Axios Press — New release: March 2014, 80 pgs, $12.00
This unusual book came to my attention a few weeks ago, and I started reading with the hope that it would be a useful exploration of a malady afflicting far too many artists: self-pity as a way of life. (Think: “It’s not my fault I’m not rich and famous (yet)!”) Although we can’t offer an unreserved recommendation for the book, there are chuckles to be had and lessons to learn from the journey through it.
The “author” is an enigma, both fascinating and frustrating for various reasons. Hunter Lewis has written at least seven other books delving into finance, economics and philosophical matters, and has written articles for several respected magazines. His reputation as a money guy is significant, but his philosophical tomes have gotten less attention — this is to be expected anyway, as the market is smaller. However, this book is quite different from his previous titles, and for this reason (and conceding to a mere passing knowledge of the other books) I’ve attempted to address it purely on its own merits:
Poor Me begins with the claim that the manuscript was left on his doorstep, penned by someone of the same name, with instructions to publish in absentia. Although this conceit doesn’t quite work, the book itself is an engaging ride, funny in its audacity and generally well-written. It’s also a short trip and an easy read that yet gives an introspective consumer much to think about. But reactions and results are likely to be widely varied, as readers will either laugh out loud at the satire, or hate this guy from the start, due to choice descriptions as this one:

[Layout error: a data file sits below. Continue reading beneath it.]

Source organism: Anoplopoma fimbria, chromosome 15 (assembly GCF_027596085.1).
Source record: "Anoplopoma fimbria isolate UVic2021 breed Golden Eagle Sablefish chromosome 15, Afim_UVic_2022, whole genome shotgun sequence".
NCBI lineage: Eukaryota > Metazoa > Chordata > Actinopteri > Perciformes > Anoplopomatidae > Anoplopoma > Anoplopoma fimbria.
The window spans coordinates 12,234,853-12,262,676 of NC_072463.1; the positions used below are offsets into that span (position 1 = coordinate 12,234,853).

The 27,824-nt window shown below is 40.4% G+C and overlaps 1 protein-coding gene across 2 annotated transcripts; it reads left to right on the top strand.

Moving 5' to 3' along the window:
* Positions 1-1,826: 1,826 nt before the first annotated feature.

“As important as people are, you need to avoid being friends with them. Make them think they’re your friend, sure. Get them to help you. But don’t worry about loyalty and especially don’t worry about keeping your promises.”
But soon enough, it’s clear that this is the author’s point (whether you envision him to be Lewis the Real or Lewis the Figurative). Hang in there — this is flashback time, and the dastardly jackass described is just one of many self-defined archetypes that are laid out before us. Most of the book consists of a long series of short sections, each outlining a different mindset that he has adopted at different periods of his life, and giving each its own label: “Prince”, “High Flyer”, “Avenger”, “Recluse”, “Routinist”, and many more. It is mind-boggling and downright frightening to think that anyone is quite this changeable, making it essential to embrace the exercise and resist any urge to take it literally: the character he presents is a man in search of himself, and willing to try everything.
Lewis has personal characteristics that may make him easy for our readers to relate to. For instance, he makes reference to being a singer and artist, and profoundly moved by the writing of multi-hyphenate Paul Bowles. The voice of a performer is loud and clear throughout the book, and there is much to connect with, although much of it may require your own self-deprecating grin. He’s prone to grandiosity, boldly comparing himself to Machiavelli early on. (Singers never do that…)
What’s his point?
In the end, there are intriguing questions, such as the nature of happiness and the functional value of emotions, and whether or not we have a choice in pursuing or partaking of either. Lest we offer too many spoilers, suffice it to say that he ends on a rather convoluted philosophical note, stating that his life is the result of how others have treated him, that yes that is self-pity in and of itself, and he’s choosing to “perfect” self-pity until, perhaps, it leads to something else. (But probably not?) This argument in favor of self-pity as a life choice holds a surprising amount of intrigue, championing a seemingly worthless snare as a reality-inducing tool. Even as satire, it is not nearly convincing enough to embrace, nor is it quite entertaining enough to enjoy and dismiss. But thoughts have certainly been provoked. Think of it as philosophical kick in the head, and see what happens.